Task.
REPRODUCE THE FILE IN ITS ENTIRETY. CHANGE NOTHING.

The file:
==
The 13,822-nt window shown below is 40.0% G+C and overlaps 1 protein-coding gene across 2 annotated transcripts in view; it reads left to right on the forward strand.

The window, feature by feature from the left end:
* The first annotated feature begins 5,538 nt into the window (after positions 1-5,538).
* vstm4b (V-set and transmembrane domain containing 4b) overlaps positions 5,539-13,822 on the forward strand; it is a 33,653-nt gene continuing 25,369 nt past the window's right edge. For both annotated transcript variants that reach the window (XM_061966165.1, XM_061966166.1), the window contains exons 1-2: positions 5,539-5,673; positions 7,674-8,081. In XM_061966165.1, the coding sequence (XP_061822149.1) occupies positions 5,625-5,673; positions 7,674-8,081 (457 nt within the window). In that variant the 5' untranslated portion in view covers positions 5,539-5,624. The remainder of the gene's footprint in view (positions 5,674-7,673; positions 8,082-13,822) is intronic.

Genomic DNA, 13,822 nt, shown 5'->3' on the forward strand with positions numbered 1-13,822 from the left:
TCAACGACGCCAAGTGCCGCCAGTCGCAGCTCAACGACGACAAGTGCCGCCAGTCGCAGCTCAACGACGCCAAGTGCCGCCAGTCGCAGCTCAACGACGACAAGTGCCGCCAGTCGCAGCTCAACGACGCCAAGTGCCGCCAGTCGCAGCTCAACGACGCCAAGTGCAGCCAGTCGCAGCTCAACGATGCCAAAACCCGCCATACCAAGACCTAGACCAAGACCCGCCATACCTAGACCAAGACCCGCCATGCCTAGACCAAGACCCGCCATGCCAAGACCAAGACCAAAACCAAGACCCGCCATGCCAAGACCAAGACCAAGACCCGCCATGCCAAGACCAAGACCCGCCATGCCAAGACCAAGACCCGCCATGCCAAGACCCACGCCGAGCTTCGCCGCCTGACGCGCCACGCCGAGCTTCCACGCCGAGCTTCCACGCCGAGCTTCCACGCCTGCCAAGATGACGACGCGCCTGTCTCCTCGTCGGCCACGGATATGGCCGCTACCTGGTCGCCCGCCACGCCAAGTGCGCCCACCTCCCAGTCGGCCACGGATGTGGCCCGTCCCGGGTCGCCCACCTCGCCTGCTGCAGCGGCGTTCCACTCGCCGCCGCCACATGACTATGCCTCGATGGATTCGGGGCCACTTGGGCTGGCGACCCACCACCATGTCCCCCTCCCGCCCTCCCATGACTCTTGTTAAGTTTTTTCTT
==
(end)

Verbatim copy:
The 13,822-nt window shown below is 40.0% G+C and overlaps 1 protein-coding gene across 2 annotated transcripts in view; it reads left to right on the forward strand.

The window, feature by feature from the left end:
* The first annotated feature begins 5,538 nt into the window (after positions 1-5,538).
* vstm4b (V-set and transmembrane domain containing 4b) overlaps positions 5,539-13,822 on the forward strand; it is a 33,653-nt gene continuing 25,369 nt past the window's right edge. For both annotated transcript variants that reach the window (XM_061966165.1, XM_061966166.1), the window contains exons 1-2: positions 5,539-5,673; positions 7,674-8,081. In XM_061966165.1, the coding sequence (XP_061822149.1) occupies positions 5,625-5,673; positions 7,674-8,081 (457 nt within the window). In that variant the 5' untranslated portion in view covers positions 5,539-5,624. The remainder of the gene's footprint in view (positions 5,674-7,673; positions 8,082-13,822) is intronic.

Genomic DNA, 13,822 nt, shown 5'->3' on the forward strand with positions numbered 1-13,822 from the left:
TCAACGACGCCAAGTGCCGCCAGTCGCAGCTCAACGACGACAAGTGCCGCCAGTCGCAGCTCAACGACGCCAAGTGCCGCCAGTCGCAGCTCAACGACGACAAGTGCCGCCAGTCGCAGCTCAACGACGCCAAGTGCCGCCAGTCGCAGCTCAACGACGCCAAGTGCAGCCAGTCGCAGCTCAACGATGCCAAAACCCGCCATACCAAGACCTAGACCAAGACCCGCCATACCTAGACCAAGACCCGCCATGCCTAGACCAAGACCCGCCATGCCAAGACCAAGACCAAAACCAAGACCCGCCATGCCAAGACCAAGACCAAGACCCGCCATGCCAAGACCAAGACCCGCCATGCCAAGACCAAGACCCGCCATGCCAAGACCCACGCCGAGCTTCGCCGCCTGACGCGCCACGCCGAGCTTCCACGCCGAGCTTCCACGCCGAGCTTCCACGCCTGCCAAGATGACGACGCGCCTGTCTCCTCGTCGGCCACGGATATGGCCGCTACCTGGTCGCCCGCCACGCCAAGTGCGCCCACCTCCCAGTCGGCCACGGATGTGGCCCGTCCCGGGTCGCCCACCTCGCCTGCTGCAGCGGCGTTCCACTCGCCGCCGCCACATGACTATGCCTCGATGGATTCGGGGCCACTTGGGCTGGCGACCCACCACCATGTCCCCCTCCCGCCCTCCCATGACTCTTGTTAAGTTTTTTCTT